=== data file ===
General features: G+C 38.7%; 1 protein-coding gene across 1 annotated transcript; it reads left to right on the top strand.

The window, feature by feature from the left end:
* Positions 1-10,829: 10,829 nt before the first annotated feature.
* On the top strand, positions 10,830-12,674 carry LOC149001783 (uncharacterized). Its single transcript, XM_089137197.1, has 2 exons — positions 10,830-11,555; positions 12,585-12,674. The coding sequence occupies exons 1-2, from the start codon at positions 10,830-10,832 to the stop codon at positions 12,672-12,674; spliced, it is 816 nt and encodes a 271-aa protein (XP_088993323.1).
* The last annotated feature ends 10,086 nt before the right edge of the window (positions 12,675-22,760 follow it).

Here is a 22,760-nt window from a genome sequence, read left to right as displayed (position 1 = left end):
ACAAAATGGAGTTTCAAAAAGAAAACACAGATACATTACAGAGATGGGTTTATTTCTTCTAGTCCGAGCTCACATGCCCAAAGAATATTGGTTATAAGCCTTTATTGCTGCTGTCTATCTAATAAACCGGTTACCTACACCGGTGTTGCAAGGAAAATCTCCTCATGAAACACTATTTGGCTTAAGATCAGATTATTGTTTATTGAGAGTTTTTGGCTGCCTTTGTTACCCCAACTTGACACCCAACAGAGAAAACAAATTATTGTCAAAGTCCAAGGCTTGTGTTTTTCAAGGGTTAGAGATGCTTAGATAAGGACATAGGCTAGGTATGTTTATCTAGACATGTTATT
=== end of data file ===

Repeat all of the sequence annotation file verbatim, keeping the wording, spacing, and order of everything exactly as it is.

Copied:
General features: G+C 38.7%; 1 protein-coding gene across 1 annotated transcript; it reads left to right on the top strand.

The window, feature by feature from the left end:
* Positions 1-10,829: 10,829 nt before the first annotated feature.
* On the top strand, positions 10,830-12,674 carry LOC149001783 (uncharacterized). Its single transcript, XM_089137197.1, has 2 exons — positions 10,830-11,555; positions 12,585-12,674. The coding sequence occupies exons 1-2, from the start codon at positions 10,830-10,832 to the stop codon at positions 12,672-12,674; spliced, it is 816 nt and encodes a 271-aa protein (XP_088993323.1).
* The last annotated feature ends 10,086 nt before the right edge of the window (positions 12,675-22,760 follow it).

Here is a 22,760-nt window from a genome sequence, read left to right as displayed (position 1 = left end):
ACAAAATGGAGTTTCAAAAAGAAAACACAGATACATTACAGAGATGGGTTTATTTCTTCTAGTCCGAGCTCACATGCCCAAAGAATATTGGTTATAAGCCTTTATTGCTGCTGTCTATCTAATAAACCGGTTACCTACACCGGTGTTGCAAGGAAAATCTCCTCATGAAACACTATTTGGCTTAAGATCAGATTATTGTTTATTGAGAGTTTTTGGCTGCCTTTGTTACCCCAACTTGACACCCAACAGAGAAAACAAATTATTGTCAAAGTCCAAGGCTTGTGTTTTTCAAGGGTTAGAGATGCTTAGATAAGGACATAGGCTAGGTATGTTTATCTAGACATGTTATT